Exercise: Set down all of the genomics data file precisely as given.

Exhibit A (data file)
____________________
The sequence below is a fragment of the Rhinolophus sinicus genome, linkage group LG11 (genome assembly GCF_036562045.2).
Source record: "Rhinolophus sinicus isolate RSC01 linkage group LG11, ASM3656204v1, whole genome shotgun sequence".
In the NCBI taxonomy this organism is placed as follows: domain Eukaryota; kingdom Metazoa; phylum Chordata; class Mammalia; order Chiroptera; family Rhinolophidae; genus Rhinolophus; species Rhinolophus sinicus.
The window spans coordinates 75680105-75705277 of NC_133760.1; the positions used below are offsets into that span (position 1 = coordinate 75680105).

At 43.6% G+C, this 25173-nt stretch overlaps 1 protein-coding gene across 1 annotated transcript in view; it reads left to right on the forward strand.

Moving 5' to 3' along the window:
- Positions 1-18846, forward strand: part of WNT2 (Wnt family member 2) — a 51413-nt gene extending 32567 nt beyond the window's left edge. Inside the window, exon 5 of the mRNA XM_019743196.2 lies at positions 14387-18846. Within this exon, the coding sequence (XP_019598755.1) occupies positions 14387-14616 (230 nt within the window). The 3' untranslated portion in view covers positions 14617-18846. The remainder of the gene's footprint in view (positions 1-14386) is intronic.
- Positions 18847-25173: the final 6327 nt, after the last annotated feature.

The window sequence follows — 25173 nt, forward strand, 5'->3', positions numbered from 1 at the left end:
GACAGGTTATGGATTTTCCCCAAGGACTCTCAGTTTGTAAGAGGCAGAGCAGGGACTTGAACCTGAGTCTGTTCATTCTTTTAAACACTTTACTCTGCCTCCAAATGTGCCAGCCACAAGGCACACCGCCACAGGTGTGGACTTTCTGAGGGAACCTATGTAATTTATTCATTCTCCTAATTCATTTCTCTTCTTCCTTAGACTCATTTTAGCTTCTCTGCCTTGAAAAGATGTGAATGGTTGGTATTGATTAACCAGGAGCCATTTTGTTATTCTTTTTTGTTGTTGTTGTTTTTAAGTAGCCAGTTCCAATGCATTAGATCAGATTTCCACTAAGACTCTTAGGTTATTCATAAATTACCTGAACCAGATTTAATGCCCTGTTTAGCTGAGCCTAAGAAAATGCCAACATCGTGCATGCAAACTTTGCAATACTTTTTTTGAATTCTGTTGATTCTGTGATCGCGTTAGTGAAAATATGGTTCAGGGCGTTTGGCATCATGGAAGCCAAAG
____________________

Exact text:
The sequence below is a fragment of the Rhinolophus sinicus genome, linkage group LG11 (genome assembly GCF_036562045.2).
Source record: "Rhinolophus sinicus isolate RSC01 linkage group LG11, ASM3656204v1, whole genome shotgun sequence".
In the NCBI taxonomy this organism is placed as follows: domain Eukaryota; kingdom Metazoa; phylum Chordata; class Mammalia; order Chiroptera; family Rhinolophidae; genus Rhinolophus; species Rhinolophus sinicus.
The window spans coordinates 75680105-75705277 of NC_133760.1; the positions used below are offsets into that span (position 1 = coordinate 75680105).

At 43.6% G+C, this 25173-nt stretch overlaps 1 protein-coding gene across 1 annotated transcript in view; it reads left to right on the forward strand.

Moving 5' to 3' along the window:
- Positions 1-18846, forward strand: part of WNT2 (Wnt family member 2) — a 51413-nt gene extending 32567 nt beyond the window's left edge. Inside the window, exon 5 of the mRNA XM_019743196.2 lies at positions 14387-18846. Within this exon, the coding sequence (XP_019598755.1) occupies positions 14387-14616 (230 nt within the window). The 3' untranslated portion in view covers positions 14617-18846. The remainder of the gene's footprint in view (positions 1-14386) is intronic.
- Positions 18847-25173: the final 6327 nt, after the last annotated feature.

The window sequence follows — 25173 nt, forward strand, 5'->3', positions numbered from 1 at the left end:
GACAGGTTATGGATTTTCCCCAAGGACTCTCAGTTTGTAAGAGGCAGAGCAGGGACTTGAACCTGAGTCTGTTCATTCTTTTAAACACTTTACTCTGCCTCCAAATGTGCCAGCCACAAGGCACACCGCCACAGGTGTGGACTTTCTGAGGGAACCTATGTAATTTATTCATTCTCCTAATTCATTTCTCTTCTTCCTTAGACTCATTTTAGCTTCTCTGCCTTGAAAAGATGTGAATGGTTGGTATTGATTAACCAGGAGCCATTTTGTTATTCTTTTTTGTTGTTGTTGTTTTTAAGTAGCCAGTTCCAATGCATTAGATCAGATTTCCACTAAGACTCTTAGGTTATTCATAAATTACCTGAACCAGATTTAATGCCCTGTTTAGCTGAGCCTAAGAAAATGCCAACATCGTGCATGCAAACTTTGCAATACTTTTTTTGAATTCTGTTGATTCTGTGATCGCGTTAGTGAAAATATGGTTCAGGGCGTTTGGCATCATGGAAGCCAAAG